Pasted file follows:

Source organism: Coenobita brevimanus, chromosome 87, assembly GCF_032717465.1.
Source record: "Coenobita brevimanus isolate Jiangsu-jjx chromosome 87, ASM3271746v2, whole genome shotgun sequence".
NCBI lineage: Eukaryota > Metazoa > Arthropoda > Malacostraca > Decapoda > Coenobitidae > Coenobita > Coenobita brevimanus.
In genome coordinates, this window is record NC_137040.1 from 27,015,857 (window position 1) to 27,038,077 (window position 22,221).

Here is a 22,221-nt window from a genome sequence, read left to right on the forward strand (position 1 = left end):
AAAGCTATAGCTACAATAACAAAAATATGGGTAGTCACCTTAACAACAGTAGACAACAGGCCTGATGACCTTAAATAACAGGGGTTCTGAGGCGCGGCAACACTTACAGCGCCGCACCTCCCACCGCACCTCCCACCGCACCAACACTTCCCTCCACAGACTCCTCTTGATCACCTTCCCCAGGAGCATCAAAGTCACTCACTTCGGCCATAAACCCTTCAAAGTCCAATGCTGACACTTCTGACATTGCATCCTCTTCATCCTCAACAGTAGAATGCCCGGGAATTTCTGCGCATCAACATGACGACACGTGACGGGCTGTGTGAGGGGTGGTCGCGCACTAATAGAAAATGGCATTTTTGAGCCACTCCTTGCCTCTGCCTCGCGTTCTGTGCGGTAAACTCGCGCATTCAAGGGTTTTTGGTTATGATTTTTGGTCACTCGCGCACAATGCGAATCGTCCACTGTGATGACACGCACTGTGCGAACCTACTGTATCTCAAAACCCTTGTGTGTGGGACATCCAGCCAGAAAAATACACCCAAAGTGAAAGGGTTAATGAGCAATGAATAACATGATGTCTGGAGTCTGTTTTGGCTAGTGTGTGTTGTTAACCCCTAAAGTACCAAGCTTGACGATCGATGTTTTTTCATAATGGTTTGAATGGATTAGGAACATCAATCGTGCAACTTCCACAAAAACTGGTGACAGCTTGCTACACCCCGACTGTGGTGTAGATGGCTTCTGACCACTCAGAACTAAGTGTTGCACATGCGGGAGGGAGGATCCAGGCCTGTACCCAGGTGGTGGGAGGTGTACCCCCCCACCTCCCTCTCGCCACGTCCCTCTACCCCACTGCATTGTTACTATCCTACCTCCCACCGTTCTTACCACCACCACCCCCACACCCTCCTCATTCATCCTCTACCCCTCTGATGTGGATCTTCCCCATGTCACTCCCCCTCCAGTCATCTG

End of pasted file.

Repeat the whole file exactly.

Source organism: Coenobita brevimanus, chromosome 87, assembly GCF_032717465.1.
Source record: "Coenobita brevimanus isolate Jiangsu-jjx chromosome 87, ASM3271746v2, whole genome shotgun sequence".
NCBI lineage: Eukaryota > Metazoa > Arthropoda > Malacostraca > Decapoda > Coenobitidae > Coenobita > Coenobita brevimanus.
In genome coordinates, this window is record NC_137040.1 from 27,015,857 (window position 1) to 27,038,077 (window position 22,221).

Here is a 22,221-nt window from a genome sequence, read left to right on the forward strand (position 1 = left end):
AAAGCTATAGCTACAATAACAAAAATATGGGTAGTCACCTTAACAACAGTAGACAACAGGCCTGATGACCTTAAATAACAGGGGTTCTGAGGCGCGGCAACACTTACAGCGCCGCACCTCCCACCGCACCTCCCACCGCACCAACACTTCCCTCCACAGACTCCTCTTGATCACCTTCCCCAGGAGCATCAAAGTCACTCACTTCGGCCATAAACCCTTCAAAGTCCAATGCTGACACTTCTGACATTGCATCCTCTTCATCCTCAACAGTAGAATGCCCGGGAATTTCTGCGCATCAACATGACGACACGTGACGGGCTGTGTGAGGGGTGGTCGCGCACTAATAGAAAATGGCATTTTTGAGCCACTCCTTGCCTCTGCCTCGCGTTCTGTGCGGTAAACTCGCGCATTCAAGGGTTTTTGGTTATGATTTTTGGTCACTCGCGCACAATGCGAATCGTCCACTGTGATGACACGCACTGTGCGAACCTACTGTATCTCAAAACCCTTGTGTGTGGGACATCCAGCCAGAAAAATACACCCAAAGTGAAAGGGTTAATGAGCAATGAATAACATGATGTCTGGAGTCTGTTTTGGCTAGTGTGTGTTGTTAACCCCTAAAGTACCAAGCTTGACGATCGATGTTTTTTCATAATGGTTTGAATGGATTAGGAACATCAATCGTGCAACTTCCACAAAAACTGGTGACAGCTTGCTACACCCCGACTGTGGTGTAGATGGCTTCTGACCACTCAGAACTAAGTGTTGCACATGCGGGAGGGAGGATCCAGGCCTGTACCCAGGTGGTGGGAGGTGTACCCCCCCACCTCCCTCTCGCCACGTCCCTCTACCCCACTGCATTGTTACTATCCTACCTCCCACCGTTCTTACCACCACCACCCCCACACCCTCCTCATTCATCCTCTACCCCTCTGATGTGGATCTTCCCCATGTCACTCCCCCTCCAGTCATCTG